Their current "next thing" is the first single from their upcoming third album, “Make It Sweet." The acoustic, lighthearted tune is special for the group, particularly because they weren't anticipating a single contender to come out the day they wrote it.
“We went into the recording studio back in January, and we didn't talk about what songs we were going to record or anything," Ramsey recalls. "We just wanted to start making the next album and we had some dates -- the dates snuck up on us. We hadn't talked about what songs to record so, we said, "We have this time, why don't we just see what we can write that day and see what happens?”
Needless to say, the band liked the result. “That [final] recording is probably the second time we've ever played that song. You can kind of hear the excitement and the energy we have for it right there, because we had just created it and said, ‘Okay, let’s record it.'"
Despite just releasing the song officially on Oct. 8, the song has already broken onto the Country Airplay chart -- and if the single is anything like its predecessors, it won't stay at its current No. 48 spot for long. While country radio play is not necessarily surprising for an Old Dominion song now, Ramsey is still getting used to hearing his band's songs on air.
“It's still a little strange," he admits. "It's still hard because we're so inside of it. It's hard to hear it, especially in Nashville, I think. But for me personally, when I'm out of town and we're in a random place and I hear it come on, then it starts to kind of go sink in that, 'Wow, we're a part of country music, we're definitely in the fabric of the industry.' So it is still new, but starting to accept it a little bit.”
Helping him ease those concerns is the fact that the past three years, the band has been out on the road with Kenny Chesney – whose hit "Save It For a Rainy Day" was co-written by Ramsey and bandmate Brad Tursi. While a stadium tour is something they have gotten used to ("Being on tour with Kenny was kind of like going home for us," Ramsey suggests), carving out such a personal relationship with one of the format’s most dependable live artists is something that Old Dominion doesn’t take for granted.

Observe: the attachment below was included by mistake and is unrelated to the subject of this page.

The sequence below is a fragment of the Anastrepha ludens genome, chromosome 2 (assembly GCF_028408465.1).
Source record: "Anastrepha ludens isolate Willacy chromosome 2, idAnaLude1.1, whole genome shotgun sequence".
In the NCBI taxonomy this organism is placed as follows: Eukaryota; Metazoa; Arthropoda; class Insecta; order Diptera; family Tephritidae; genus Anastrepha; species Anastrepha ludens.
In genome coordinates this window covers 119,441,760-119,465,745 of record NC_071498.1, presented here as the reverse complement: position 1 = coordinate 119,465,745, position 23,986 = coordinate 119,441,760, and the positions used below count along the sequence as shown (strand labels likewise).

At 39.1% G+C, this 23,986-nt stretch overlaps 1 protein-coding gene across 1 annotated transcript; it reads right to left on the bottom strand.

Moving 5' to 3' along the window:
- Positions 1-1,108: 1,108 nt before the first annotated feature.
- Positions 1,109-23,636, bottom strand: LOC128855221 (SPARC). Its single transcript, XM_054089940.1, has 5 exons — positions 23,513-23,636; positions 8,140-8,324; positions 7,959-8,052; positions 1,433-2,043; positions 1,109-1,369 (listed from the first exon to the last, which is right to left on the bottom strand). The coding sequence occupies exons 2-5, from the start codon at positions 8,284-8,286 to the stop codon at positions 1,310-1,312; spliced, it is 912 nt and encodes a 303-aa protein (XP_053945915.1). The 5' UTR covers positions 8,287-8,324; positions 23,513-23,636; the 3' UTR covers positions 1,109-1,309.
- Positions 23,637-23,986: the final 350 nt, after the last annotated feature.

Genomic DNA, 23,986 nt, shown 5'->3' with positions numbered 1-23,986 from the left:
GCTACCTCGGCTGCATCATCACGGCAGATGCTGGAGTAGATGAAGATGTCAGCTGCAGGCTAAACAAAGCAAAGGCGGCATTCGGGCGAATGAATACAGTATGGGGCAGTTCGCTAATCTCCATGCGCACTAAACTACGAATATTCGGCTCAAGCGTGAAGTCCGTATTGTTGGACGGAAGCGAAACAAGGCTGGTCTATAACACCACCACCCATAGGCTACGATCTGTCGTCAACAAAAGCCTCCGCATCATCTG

“We've developed quite a friendship with Kenny and we're fortunate that he likes our music and likes us as people," Ramsey says. "We really just click with his whole organization, from him to his crew to his fans. Everything seems to really fit nicely so I think that's why he kept having us back.”
All in all, it’s been a successful run for Old Dominion so far. In Ramsey's mind, though, he and his group are just now starting to feel it.
“When we won the ACM award, we felt a sense of success," Ramsey says, referring to the vocal group of the year award they won in April. "We kind of been operating under this like, ‘Aw, shucks, it's just little ole us,’ kind of mantra, but I think when we won that, we were forced to own it a little bit. We feel successful now, but just barely. We definitely want to create something that is lasting and that's exciting to us to think about, but winning that award was a big moment.”
The band has not lost any of their songwriting fire as well: Collectively, their resume includes recent hits by Chris Young, Luke Bryan, Blake Shelton, and Kelsea Ballerini. Success sometimes takes away time for composing, but not for Old Dominion.
“I think we have a huge leg up on songwriting. That's what we came here to do, so we spent so much time learning how to write a great song with no one in mind," Ramsey says. "Now, we still try to keep that attitude. We just try to write a great song, because if you're chasing after an artist – even if you are that artist – you're not going to hit that mark because you never know what that artist is really looking for. The song is what dictates that, so you have to follow the song and not an artist. In my mind, we just sit down and try to write a great song."
With five No. 1s in their cannon now, Ramsey admits they're a little more cautious about giving a song away ("We do hold on to it a little longer now," he laughs). But no matter who is singing their tunes, Old Dominion clearly know the songwriting recipe for success.